Crickets, family Gryllidae (also known as “true crickets”), are insects related to grasshoppers and katydids (order Orthoptera). They have somewhat flattened bodies and long antennae. Crickets are known for the loud chirping noises they make by rubbing their wings together. Only male crickets sing as the male wings have ridges that act like a “comb and file” that produces a song that is species specific. Interestingly in 1970, Dr. William H. Cade discovered that the parasitic fly Ormia ochracea is also attracted to the song of the male and uses it to locate the male in order to deposit her young on him. It was the first example of a natural enemy that locates its host or prey using the mating signal. Since then many other species of crickets have been found to parasitized by the same fly around the world. The male has two type of songs a calling song and a courting song. The loud calling song attracts females and repels other males. The courting song is used when a female cricket is near and is a very quiet song. The females have a long needlelike egg-laying organ (ovipositor). There are about 900 species known worldwide. The cricket tends to be nocturnal and is often confused with grasshoppers which are a related insect and share some similar features like jumping hind legs and body structure.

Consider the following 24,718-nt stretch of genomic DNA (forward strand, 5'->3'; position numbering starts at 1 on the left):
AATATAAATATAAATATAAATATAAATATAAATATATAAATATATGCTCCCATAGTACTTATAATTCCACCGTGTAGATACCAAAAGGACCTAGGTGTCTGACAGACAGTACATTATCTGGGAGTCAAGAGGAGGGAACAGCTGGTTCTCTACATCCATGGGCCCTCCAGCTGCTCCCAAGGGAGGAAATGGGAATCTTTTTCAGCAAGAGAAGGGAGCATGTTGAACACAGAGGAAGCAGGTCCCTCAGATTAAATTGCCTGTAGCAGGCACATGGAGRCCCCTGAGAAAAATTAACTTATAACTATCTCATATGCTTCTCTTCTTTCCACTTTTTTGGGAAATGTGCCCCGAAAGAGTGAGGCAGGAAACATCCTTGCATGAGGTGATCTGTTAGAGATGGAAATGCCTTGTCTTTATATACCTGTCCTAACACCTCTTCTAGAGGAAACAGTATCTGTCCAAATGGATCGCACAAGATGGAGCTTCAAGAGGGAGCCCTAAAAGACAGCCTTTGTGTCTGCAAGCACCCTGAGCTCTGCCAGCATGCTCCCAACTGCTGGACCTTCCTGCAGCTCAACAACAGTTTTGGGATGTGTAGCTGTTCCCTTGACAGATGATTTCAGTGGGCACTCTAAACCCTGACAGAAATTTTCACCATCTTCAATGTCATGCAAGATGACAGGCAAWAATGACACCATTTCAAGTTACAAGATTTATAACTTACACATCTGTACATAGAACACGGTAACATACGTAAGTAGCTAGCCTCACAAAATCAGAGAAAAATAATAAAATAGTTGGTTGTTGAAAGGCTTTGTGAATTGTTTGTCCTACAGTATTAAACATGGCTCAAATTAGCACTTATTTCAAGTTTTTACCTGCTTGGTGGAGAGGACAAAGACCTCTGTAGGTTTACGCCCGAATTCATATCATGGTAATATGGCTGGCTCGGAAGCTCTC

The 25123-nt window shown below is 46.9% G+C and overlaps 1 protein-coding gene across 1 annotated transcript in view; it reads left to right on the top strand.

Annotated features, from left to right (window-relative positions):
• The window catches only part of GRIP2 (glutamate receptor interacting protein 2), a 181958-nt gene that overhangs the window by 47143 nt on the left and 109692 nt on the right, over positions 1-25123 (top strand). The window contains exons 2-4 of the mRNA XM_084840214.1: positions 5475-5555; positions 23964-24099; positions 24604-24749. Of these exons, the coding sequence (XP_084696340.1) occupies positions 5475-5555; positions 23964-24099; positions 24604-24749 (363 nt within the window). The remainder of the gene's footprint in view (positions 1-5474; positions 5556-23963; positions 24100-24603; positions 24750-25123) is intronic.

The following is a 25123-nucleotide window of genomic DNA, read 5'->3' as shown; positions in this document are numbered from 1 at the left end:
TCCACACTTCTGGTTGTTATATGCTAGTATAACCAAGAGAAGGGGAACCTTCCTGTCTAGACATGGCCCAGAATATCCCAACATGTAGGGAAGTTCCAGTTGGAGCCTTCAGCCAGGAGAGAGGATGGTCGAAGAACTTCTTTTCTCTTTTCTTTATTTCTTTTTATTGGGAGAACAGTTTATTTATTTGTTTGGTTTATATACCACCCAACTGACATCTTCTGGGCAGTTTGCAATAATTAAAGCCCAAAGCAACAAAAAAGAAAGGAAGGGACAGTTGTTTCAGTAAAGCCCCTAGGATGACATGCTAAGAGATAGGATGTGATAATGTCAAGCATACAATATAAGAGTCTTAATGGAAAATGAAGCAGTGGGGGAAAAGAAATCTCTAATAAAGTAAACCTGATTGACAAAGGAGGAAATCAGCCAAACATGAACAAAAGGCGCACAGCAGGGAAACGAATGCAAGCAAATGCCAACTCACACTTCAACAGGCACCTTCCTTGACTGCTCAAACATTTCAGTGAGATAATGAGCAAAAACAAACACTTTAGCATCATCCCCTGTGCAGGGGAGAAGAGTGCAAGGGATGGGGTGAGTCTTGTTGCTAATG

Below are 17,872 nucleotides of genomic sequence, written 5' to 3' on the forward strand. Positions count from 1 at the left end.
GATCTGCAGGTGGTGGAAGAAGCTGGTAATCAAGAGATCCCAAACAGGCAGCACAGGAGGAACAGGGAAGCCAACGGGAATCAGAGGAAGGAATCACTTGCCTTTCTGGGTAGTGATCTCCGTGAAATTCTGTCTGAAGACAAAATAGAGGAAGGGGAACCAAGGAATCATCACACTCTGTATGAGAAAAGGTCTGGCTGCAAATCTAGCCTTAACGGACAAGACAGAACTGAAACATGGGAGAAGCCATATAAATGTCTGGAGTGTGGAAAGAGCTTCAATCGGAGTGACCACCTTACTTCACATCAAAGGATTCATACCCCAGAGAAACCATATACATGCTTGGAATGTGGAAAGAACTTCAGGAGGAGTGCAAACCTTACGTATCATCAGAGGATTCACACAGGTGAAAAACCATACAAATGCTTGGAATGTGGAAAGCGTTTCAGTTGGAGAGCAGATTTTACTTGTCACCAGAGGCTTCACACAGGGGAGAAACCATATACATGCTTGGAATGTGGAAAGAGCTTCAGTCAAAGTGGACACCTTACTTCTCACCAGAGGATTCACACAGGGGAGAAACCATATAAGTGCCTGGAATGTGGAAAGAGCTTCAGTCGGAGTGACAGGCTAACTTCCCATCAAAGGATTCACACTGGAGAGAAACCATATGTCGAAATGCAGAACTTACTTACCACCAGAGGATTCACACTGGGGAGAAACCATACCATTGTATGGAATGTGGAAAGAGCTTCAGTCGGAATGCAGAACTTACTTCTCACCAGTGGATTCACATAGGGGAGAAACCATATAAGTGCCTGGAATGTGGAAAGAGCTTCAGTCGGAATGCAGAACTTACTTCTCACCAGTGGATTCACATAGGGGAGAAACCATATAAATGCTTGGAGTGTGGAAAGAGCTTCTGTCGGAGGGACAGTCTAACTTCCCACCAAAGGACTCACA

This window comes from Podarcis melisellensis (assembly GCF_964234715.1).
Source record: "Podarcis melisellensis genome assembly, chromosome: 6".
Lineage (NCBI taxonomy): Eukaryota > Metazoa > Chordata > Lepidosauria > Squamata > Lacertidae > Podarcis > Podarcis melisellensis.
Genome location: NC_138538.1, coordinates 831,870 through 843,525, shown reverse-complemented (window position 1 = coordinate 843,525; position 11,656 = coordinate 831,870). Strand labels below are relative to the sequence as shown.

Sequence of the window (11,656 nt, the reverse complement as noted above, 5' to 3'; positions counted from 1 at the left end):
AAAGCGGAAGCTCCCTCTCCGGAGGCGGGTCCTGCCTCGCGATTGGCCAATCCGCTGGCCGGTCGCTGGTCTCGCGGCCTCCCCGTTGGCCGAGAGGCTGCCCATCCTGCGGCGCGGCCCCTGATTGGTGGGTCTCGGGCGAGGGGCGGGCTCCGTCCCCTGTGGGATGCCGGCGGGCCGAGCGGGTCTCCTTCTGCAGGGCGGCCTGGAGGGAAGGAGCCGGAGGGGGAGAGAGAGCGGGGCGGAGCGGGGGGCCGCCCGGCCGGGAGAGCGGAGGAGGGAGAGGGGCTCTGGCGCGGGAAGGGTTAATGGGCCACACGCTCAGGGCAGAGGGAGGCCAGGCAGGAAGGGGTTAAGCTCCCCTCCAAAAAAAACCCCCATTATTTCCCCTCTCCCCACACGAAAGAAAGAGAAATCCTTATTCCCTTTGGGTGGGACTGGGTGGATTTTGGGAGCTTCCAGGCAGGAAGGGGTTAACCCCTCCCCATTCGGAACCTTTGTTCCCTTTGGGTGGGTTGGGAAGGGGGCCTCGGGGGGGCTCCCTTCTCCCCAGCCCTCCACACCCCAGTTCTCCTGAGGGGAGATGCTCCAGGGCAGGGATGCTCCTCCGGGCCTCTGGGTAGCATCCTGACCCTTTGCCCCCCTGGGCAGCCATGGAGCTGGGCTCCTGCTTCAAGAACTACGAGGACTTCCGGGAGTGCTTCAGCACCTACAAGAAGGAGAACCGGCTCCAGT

Crickets are popular pets in Asia, especially China.